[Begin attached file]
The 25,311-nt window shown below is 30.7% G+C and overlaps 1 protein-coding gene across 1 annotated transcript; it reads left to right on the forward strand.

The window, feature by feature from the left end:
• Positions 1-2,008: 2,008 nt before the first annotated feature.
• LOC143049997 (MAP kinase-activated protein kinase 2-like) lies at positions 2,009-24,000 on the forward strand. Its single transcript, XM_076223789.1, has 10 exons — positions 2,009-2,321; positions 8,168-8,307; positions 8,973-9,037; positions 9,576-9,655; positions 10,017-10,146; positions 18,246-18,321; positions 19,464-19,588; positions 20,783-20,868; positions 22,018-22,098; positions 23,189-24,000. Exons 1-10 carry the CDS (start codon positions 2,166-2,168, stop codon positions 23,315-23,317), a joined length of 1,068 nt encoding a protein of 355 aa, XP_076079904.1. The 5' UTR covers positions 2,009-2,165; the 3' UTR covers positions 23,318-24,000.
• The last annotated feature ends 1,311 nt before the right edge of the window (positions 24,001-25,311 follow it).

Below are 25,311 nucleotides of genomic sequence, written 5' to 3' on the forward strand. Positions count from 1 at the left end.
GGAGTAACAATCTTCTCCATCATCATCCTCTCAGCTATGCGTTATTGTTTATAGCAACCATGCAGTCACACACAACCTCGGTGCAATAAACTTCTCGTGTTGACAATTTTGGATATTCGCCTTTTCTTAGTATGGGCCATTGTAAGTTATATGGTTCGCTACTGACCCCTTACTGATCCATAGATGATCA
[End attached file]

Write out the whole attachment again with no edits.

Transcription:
The 25,311-nt window shown below is 30.7% G+C and overlaps 1 protein-coding gene across 1 annotated transcript; it reads left to right on the forward strand.

The window, feature by feature from the left end:
• Positions 1-2,008: 2,008 nt before the first annotated feature.
• LOC143049997 (MAP kinase-activated protein kinase 2-like) lies at positions 2,009-24,000 on the forward strand. Its single transcript, XM_076223789.1, has 10 exons — positions 2,009-2,321; positions 8,168-8,307; positions 8,973-9,037; positions 9,576-9,655; positions 10,017-10,146; positions 18,246-18,321; positions 19,464-19,588; positions 20,783-20,868; positions 22,018-22,098; positions 23,189-24,000. Exons 1-10 carry the CDS (start codon positions 2,166-2,168, stop codon positions 23,315-23,317), a joined length of 1,068 nt encoding a protein of 355 aa, XP_076079904.1. The 5' UTR covers positions 2,009-2,165; the 3' UTR covers positions 23,318-24,000.
• The last annotated feature ends 1,311 nt before the right edge of the window (positions 24,001-25,311 follow it).

Below are 25,311 nucleotides of genomic sequence, written 5' to 3' on the forward strand. Positions count from 1 at the left end.
GGAGTAACAATCTTCTCCATCATCATCCTCTCAGCTATGCGTTATTGTTTATAGCAACCATGCAGTCACACACAACCTCGGTGCAATAAACTTCTCGTGTTGACAATTTTGGATATTCGCCTTTTCTTAGTATGGGCCATTGTAAGTTATATGGTTCGCTACTGACCCCTTACTGATCCATAGATGATCA